If you’re like me, you might take A Christmas Carol as a fixture of Christmas—one that is so familiar that likely it doesn’t gain much deep consideration. The tale of a miserly old man whose evening is startlingly interrupted by four ghosts who intervene to rescue him from his curmudgeonly and parsimonious ways is straightforward enough, the message fairly unobscured; after all, Dickens wasn’t interested in wrapping up the moral of the story in layers of symbolism.
But sometimes what is familiar is the least examined. Take the title, for example—A Christmas Carol. Some versions of Dickens’ story include singing, but not all Christmas Carols include, well, carols. Dickens didn’t even publish it intending it to be sung; he published it as a book. So why did he entitle it A Christmas Carol? Well, in actuality he entitled the book something other than just the innocuous A Christmas Carol: really, the novella is entitled A Christmas Carol in Prose, Being a Ghost Story of Christmas.
Now, Charles Dickens knew how to turn a penny; he had made himself a fair amount of money as a writer and had a good business sense. So certainly his title has something to do with marketability. Who, perusing the books for sale amid other wares, wouldn’t have his eye caught by a Ghost Story of Christmas? Or, for that matter, a Christmas Carol in prose? In 1843, the year Dickens published Christmas Carol, Christmas carols were well-entrenched in English Christmas celebrations. Classics such as “Hark! The Herald Angels Sing,” “Joy to the World,” and “O Come, All Ye Faithful” had been around since the 1700s. “Silent Night” had just been penned in 1818, and “God Rest Ye Merry Gentleman” was practically hot off the presses, being written in 1833 (although the lyrics are said to date back to the 1400s). So clearly Dickens was relying on a catchy title to capture the attention of book buyers. (His strategy, and his enduring story, worked: the book has never been out of print since its first printing in 1843.)
And, interestingly enough, because the work was entitled A Christmas Carol, he didn’t pen it in chapters, but instead, mirroring choral music structure, he divided his book into staves (the plural of staff, the system of lines and spaces onto which we write notes). It’s as if he wants us to think of the story being sung to us, or even as if we are all carolers, singing the ghost story to each other, participating in it, investing ourselves in its message. Now what’s interesting about many of the Christmas carols Dickens knew (and that we still sing today) is that they often take deep truth and express it in layered verses; each verse takes us deeper into the truths about God, or our condition, or the circumstances surrounding and significance of Christ’s birth. Perhaps this is what Charles Dickens had in mind when he decided to title his novella in a way that echoed familiar carols.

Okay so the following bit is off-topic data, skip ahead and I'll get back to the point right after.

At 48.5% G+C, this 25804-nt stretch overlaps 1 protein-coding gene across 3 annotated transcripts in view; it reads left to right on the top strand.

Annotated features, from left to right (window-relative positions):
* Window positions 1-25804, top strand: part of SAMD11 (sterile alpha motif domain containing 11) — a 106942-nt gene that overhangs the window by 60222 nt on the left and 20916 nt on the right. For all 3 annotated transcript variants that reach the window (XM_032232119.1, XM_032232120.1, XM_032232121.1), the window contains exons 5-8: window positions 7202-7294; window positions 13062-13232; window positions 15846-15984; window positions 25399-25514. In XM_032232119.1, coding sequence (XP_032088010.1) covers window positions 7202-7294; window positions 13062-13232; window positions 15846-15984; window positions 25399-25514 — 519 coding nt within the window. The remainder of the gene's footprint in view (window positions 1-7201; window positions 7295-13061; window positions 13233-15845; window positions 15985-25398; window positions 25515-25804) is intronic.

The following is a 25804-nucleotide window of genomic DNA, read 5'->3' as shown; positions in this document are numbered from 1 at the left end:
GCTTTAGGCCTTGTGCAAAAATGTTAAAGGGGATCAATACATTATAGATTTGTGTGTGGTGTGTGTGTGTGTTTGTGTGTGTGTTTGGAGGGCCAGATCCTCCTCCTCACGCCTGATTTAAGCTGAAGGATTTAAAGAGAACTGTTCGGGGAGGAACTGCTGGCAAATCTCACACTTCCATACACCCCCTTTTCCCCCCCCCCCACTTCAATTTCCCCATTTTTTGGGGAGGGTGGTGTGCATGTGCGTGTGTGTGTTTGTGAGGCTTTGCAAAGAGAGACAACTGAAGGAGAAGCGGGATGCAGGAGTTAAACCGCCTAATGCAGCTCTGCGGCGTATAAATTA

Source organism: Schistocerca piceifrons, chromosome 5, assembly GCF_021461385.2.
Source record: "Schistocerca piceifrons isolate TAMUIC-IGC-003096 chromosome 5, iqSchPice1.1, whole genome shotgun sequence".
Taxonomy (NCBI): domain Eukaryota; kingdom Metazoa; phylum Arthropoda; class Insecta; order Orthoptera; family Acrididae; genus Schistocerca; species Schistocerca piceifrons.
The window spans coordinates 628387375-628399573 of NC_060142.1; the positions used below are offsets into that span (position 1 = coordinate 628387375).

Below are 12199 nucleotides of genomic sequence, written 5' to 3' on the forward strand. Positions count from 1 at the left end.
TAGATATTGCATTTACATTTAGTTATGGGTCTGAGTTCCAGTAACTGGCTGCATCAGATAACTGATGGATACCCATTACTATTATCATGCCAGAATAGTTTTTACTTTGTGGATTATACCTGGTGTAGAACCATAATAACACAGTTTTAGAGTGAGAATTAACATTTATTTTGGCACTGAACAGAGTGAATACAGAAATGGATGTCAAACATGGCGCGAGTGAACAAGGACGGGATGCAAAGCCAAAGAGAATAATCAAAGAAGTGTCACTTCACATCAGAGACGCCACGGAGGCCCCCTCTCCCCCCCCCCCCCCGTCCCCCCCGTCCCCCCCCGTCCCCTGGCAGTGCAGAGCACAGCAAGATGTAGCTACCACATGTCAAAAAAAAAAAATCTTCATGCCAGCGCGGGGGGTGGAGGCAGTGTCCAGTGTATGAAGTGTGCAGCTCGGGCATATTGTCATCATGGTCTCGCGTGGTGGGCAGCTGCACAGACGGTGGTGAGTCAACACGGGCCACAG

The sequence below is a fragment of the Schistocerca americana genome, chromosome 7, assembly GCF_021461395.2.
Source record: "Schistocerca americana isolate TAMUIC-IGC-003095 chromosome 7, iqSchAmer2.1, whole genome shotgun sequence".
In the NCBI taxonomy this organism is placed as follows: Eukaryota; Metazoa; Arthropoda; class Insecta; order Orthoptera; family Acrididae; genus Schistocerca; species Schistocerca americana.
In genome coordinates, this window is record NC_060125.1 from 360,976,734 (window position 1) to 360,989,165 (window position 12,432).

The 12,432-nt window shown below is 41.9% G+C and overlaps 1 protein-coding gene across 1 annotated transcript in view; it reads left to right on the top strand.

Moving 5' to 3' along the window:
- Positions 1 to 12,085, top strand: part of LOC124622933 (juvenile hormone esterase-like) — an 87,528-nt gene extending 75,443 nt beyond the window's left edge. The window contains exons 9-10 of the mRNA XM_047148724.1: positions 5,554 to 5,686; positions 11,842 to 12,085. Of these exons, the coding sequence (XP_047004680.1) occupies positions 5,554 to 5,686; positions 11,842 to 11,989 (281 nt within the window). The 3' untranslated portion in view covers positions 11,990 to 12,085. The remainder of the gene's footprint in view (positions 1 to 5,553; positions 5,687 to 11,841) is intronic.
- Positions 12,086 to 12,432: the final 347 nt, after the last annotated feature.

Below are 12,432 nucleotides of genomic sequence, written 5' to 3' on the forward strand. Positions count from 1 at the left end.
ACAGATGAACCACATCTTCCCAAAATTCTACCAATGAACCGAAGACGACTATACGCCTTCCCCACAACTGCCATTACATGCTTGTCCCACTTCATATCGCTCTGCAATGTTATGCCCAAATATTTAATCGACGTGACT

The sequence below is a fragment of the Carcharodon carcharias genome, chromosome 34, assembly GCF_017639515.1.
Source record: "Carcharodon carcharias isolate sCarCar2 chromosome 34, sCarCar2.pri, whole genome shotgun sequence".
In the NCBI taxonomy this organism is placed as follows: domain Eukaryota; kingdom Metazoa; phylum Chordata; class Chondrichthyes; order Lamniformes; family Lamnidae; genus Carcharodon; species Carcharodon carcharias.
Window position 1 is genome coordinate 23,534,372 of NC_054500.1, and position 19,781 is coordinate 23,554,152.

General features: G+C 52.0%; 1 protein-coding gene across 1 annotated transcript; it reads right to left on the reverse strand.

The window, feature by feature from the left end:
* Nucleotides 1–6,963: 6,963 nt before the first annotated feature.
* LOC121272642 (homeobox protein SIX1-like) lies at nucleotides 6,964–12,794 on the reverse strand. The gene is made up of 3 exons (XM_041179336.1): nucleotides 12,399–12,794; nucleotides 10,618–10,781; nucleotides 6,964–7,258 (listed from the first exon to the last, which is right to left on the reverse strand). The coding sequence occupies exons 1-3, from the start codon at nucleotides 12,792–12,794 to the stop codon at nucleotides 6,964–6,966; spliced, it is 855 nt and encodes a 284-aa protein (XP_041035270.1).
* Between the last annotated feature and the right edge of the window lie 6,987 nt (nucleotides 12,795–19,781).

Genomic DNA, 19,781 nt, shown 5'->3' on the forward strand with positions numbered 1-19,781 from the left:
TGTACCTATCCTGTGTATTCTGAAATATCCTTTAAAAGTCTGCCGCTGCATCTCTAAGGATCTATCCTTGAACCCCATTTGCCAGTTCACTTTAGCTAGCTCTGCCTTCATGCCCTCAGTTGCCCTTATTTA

If that’s the case, then why did he choose this means? Why write a book, a story, that echoes Christmas carols in structure, depth, and even title? What was he after? Primarily, Dickens hoped to motivate readers to do more to help the poor in Britain—this is why men come around to Scrooge’s shop, collecting money for the poor (and are soundly rebuffed by Scrooge’s “Bah, Humbug!” and query about workhouses and prisons), why there are beggars on the streets, why Tiny Tim’s life is in jeopardy as his family struggles to make ends meet with paltry wages. But in order to fully appreciate these elements of the story and Dickens’ objective, we need to understand a little about Dickens’ context.
The Industrial Revolution had been underway in England since the late 18th century, so at least one if not two generations of British families had seen their situations change drastically because of the many innovations—some for the better, but many for the worst. As labor became mechanized, laborers became scarcer. And as industry moved away from the countryside and into the cities, people flocked to the cities. But there they found often hardship, lack of employment, crowded living conditions, and sometimes even destitution. Add to that a few bad harvests and mass unemployment following the end of the wars with Napoleon (defeated finally in 1815 at the Battle of Waterloo), and England was facing an enormous crisis.
Old ways of helping the poor were simply unsustainable. By 1834 British Parliament passed the New Poor Law, which legislated a new way to deal with the poor: rather than merely offering them assistance as they needed it, the British system would now require impoverished people to earn help, in the workhouses. The poor and destitute had to seek help by applying to the workhouses, a place to live as well as work. Though the law was intended to keep able-bodied workers at their jobs and homes, as you might imagine, many critics of this law saw it merely as a way to penalize the poor rather than help them.
(This is Part 1 of Miss Owens’ post on Charles Dickens. Click here to read Part 2.)